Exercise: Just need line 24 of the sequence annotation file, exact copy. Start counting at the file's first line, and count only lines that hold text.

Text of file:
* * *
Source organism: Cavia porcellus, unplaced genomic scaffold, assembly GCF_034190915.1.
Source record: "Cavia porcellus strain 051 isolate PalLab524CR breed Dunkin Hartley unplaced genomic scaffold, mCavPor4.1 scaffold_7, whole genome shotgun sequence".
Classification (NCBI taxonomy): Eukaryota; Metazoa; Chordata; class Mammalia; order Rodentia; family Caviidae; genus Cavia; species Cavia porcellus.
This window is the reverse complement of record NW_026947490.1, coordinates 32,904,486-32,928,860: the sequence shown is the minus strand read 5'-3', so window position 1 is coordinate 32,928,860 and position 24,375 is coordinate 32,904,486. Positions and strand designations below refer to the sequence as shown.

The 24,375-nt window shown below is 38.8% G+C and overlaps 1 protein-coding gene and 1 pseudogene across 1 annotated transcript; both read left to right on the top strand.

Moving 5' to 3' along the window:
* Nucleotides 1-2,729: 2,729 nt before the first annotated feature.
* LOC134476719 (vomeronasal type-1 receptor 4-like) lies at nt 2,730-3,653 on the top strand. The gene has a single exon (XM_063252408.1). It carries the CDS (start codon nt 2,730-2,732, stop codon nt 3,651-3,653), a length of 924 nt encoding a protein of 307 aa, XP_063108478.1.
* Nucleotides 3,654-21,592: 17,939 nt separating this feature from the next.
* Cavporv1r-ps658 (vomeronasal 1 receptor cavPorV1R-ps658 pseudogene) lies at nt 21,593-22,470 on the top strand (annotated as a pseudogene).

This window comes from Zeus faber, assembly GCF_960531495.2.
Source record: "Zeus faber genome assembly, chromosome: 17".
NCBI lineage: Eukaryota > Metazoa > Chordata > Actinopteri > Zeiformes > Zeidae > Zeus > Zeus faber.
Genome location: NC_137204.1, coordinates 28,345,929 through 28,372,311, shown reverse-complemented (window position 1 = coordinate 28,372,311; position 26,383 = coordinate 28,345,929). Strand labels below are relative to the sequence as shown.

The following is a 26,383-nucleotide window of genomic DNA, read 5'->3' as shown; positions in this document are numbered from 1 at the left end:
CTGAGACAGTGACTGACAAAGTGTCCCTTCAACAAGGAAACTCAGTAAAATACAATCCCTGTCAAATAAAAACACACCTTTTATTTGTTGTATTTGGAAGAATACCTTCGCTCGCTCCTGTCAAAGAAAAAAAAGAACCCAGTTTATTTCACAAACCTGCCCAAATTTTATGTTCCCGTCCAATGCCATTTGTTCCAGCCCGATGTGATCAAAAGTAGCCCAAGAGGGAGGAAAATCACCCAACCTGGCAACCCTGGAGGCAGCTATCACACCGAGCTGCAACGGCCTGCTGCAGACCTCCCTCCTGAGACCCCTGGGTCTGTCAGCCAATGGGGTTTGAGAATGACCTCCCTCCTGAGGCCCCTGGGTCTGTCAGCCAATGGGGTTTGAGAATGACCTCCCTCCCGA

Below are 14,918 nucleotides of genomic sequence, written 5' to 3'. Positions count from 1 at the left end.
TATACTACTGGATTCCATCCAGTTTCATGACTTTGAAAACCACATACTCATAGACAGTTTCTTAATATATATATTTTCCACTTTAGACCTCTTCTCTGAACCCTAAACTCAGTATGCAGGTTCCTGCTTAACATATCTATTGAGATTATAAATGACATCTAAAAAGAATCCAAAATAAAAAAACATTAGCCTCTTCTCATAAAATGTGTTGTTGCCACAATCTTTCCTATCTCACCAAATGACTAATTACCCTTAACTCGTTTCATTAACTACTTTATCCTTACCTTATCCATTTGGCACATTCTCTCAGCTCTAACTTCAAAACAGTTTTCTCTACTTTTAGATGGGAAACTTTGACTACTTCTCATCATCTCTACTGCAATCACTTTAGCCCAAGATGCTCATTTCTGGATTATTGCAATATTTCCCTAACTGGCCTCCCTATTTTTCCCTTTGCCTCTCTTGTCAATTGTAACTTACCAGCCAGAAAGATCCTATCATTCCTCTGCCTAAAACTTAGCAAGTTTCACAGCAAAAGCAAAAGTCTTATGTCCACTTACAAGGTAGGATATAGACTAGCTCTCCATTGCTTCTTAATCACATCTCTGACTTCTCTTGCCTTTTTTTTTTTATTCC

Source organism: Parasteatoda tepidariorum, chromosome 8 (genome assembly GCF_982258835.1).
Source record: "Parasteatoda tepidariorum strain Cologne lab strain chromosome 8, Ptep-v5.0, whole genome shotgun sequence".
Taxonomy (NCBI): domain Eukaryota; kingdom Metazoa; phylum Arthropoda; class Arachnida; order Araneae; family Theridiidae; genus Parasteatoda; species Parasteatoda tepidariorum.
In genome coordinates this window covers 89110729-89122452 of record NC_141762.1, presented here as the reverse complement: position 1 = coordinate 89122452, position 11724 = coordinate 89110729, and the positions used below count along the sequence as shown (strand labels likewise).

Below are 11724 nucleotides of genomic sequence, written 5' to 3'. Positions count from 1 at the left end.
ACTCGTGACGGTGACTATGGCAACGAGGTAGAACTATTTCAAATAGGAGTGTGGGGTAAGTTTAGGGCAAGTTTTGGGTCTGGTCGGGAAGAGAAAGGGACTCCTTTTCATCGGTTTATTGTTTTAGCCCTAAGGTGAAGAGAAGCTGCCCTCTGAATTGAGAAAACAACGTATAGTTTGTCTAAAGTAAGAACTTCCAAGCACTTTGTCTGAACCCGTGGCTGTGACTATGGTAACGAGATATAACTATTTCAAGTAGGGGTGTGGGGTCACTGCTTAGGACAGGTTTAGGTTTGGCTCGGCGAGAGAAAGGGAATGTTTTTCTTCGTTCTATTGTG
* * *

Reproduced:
ACTCGTGACGGTGACTATGGCAACGAGGTAGAACTATTTCAAATAGGAGTGTGGGGTAAGTTTAGGGCAAGTTTTGGGTCTGGTCGGGAAGAGAAAGGGACTCCTTTTCATCGGTTTATTGTTTTAGCCCTAAGGTGAAGAGAAGCTGCCCTCTGAATTGAGAAAACAACGTATAGTTTGTCTAAAGTAAGAACTTCCAAGCACTTTGTCTGAACCCGTGGCTGTGACTATGGTAACGAGATATAACTATTTCAAGTAGGGGTGTGGGGTCACTGCTTAGGACAGGTTTAGGTTTGGCTCGGCGAGAGAAAGGGAATGTTTTTCTTCGTTCTATTGTG